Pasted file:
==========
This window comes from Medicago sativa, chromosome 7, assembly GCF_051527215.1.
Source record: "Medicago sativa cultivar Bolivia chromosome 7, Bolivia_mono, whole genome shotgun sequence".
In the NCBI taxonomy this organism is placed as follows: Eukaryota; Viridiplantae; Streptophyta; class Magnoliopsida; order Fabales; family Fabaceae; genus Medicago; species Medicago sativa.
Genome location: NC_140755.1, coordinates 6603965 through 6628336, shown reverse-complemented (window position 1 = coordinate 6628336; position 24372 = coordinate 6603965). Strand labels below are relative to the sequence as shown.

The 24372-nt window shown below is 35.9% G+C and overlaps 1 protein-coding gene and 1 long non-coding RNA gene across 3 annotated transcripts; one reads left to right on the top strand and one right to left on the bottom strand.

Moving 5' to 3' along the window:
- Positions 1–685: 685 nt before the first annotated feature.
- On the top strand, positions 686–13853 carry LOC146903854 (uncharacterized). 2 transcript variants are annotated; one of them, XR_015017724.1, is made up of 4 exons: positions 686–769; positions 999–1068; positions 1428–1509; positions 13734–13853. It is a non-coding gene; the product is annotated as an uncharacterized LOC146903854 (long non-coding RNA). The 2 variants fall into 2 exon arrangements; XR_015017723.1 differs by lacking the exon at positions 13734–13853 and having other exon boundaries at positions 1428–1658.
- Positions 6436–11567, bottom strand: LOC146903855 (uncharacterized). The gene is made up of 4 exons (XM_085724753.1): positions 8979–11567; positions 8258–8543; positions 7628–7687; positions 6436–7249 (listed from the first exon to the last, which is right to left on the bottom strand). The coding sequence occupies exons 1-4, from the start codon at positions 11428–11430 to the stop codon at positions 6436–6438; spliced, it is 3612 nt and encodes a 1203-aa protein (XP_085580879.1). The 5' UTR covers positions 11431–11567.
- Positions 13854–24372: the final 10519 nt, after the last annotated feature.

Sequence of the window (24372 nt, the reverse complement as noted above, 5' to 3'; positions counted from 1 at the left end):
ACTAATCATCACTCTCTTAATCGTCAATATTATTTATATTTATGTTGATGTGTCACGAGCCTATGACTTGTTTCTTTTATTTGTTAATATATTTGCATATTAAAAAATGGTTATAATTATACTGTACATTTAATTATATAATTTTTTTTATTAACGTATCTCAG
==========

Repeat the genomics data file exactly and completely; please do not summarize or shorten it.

This window comes from Medicago sativa, chromosome 7, assembly GCF_051527215.1.
Source record: "Medicago sativa cultivar Bolivia chromosome 7, Bolivia_mono, whole genome shotgun sequence".
In the NCBI taxonomy this organism is placed as follows: Eukaryota; Viridiplantae; Streptophyta; class Magnoliopsida; order Fabales; family Fabaceae; genus Medicago; species Medicago sativa.
Genome location: NC_140755.1, coordinates 6603965 through 6628336, shown reverse-complemented (window position 1 = coordinate 6628336; position 24372 = coordinate 6603965). Strand labels below are relative to the sequence as shown.

The 24372-nt window shown below is 35.9% G+C and overlaps 1 protein-coding gene and 1 long non-coding RNA gene across 3 annotated transcripts; one reads left to right on the top strand and one right to left on the bottom strand.

Moving 5' to 3' along the window:
- Positions 1–685: 685 nt before the first annotated feature.
- On the top strand, positions 686–13853 carry LOC146903854 (uncharacterized). 2 transcript variants are annotated; one of them, XR_015017724.1, is made up of 4 exons: positions 686–769; positions 999–1068; positions 1428–1509; positions 13734–13853. It is a non-coding gene; the product is annotated as an uncharacterized LOC146903854 (long non-coding RNA). The 2 variants fall into 2 exon arrangements; XR_015017723.1 differs by lacking the exon at positions 13734–13853 and having other exon boundaries at positions 1428–1658.
- Positions 6436–11567, bottom strand: LOC146903855 (uncharacterized). The gene is made up of 4 exons (XM_085724753.1): positions 8979–11567; positions 8258–8543; positions 7628–7687; positions 6436–7249 (listed from the first exon to the last, which is right to left on the bottom strand). The coding sequence occupies exons 1-4, from the start codon at positions 11428–11430 to the stop codon at positions 6436–6438; spliced, it is 3612 nt and encodes a 1203-aa protein (XP_085580879.1). The 5' UTR covers positions 11431–11567.
- Positions 13854–24372: the final 10519 nt, after the last annotated feature.

Sequence of the window (24372 nt, the reverse complement as noted above, 5' to 3'; positions counted from 1 at the left end):
ACTAATCATCACTCTCTTAATCGTCAATATTATTTATATTTATGTTGATGTGTCACGAGCCTATGACTTGTTTCTTTTATTTGTTAATATATTTGCATATTAAAAAATGGTTATAATTATACTGTACATTTAATTATATAATTTTTTTTATTAACGTATCTCAG